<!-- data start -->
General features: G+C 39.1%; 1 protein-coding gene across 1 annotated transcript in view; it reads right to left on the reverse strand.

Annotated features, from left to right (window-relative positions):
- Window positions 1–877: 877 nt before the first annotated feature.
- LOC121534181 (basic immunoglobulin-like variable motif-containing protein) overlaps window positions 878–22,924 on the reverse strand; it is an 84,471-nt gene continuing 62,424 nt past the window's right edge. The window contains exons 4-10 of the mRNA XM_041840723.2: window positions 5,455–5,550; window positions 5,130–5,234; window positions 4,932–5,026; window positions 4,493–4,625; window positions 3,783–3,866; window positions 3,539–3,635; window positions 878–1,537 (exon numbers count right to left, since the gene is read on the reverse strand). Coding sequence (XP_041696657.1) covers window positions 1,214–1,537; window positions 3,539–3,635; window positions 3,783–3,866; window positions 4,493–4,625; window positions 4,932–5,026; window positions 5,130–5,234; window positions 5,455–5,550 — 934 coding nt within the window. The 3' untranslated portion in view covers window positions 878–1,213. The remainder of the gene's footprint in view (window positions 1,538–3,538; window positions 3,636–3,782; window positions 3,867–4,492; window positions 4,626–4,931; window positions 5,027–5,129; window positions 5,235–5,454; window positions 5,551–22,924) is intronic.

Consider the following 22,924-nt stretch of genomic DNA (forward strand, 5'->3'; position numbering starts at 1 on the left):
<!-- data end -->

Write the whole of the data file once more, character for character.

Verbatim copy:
General features: G+C 39.1%; 1 protein-coding gene across 1 annotated transcript in view; it reads right to left on the reverse strand.

Annotated features, from left to right (window-relative positions):
- Window positions 1–877: 877 nt before the first annotated feature.
- LOC121534181 (basic immunoglobulin-like variable motif-containing protein) overlaps window positions 878–22,924 on the reverse strand; it is an 84,471-nt gene continuing 62,424 nt past the window's right edge. The window contains exons 4-10 of the mRNA XM_041840723.2: window positions 5,455–5,550; window positions 5,130–5,234; window positions 4,932–5,026; window positions 4,493–4,625; window positions 3,783–3,866; window positions 3,539–3,635; window positions 878–1,537 (exon numbers count right to left, since the gene is read on the reverse strand). Coding sequence (XP_041696657.1) covers window positions 1,214–1,537; window positions 3,539–3,635; window positions 3,783–3,866; window positions 4,493–4,625; window positions 4,932–5,026; window positions 5,130–5,234; window positions 5,455–5,550 — 934 coding nt within the window. The 3' untranslated portion in view covers window positions 878–1,213. The remainder of the gene's footprint in view (window positions 1,538–3,538; window positions 3,636–3,782; window positions 3,867–4,492; window positions 4,626–4,931; window positions 5,027–5,129; window positions 5,235–5,454; window positions 5,551–22,924) is intronic.

Consider the following 22,924-nt stretch of genomic DNA (forward strand, 5'->3'; position numbering starts at 1 on the left):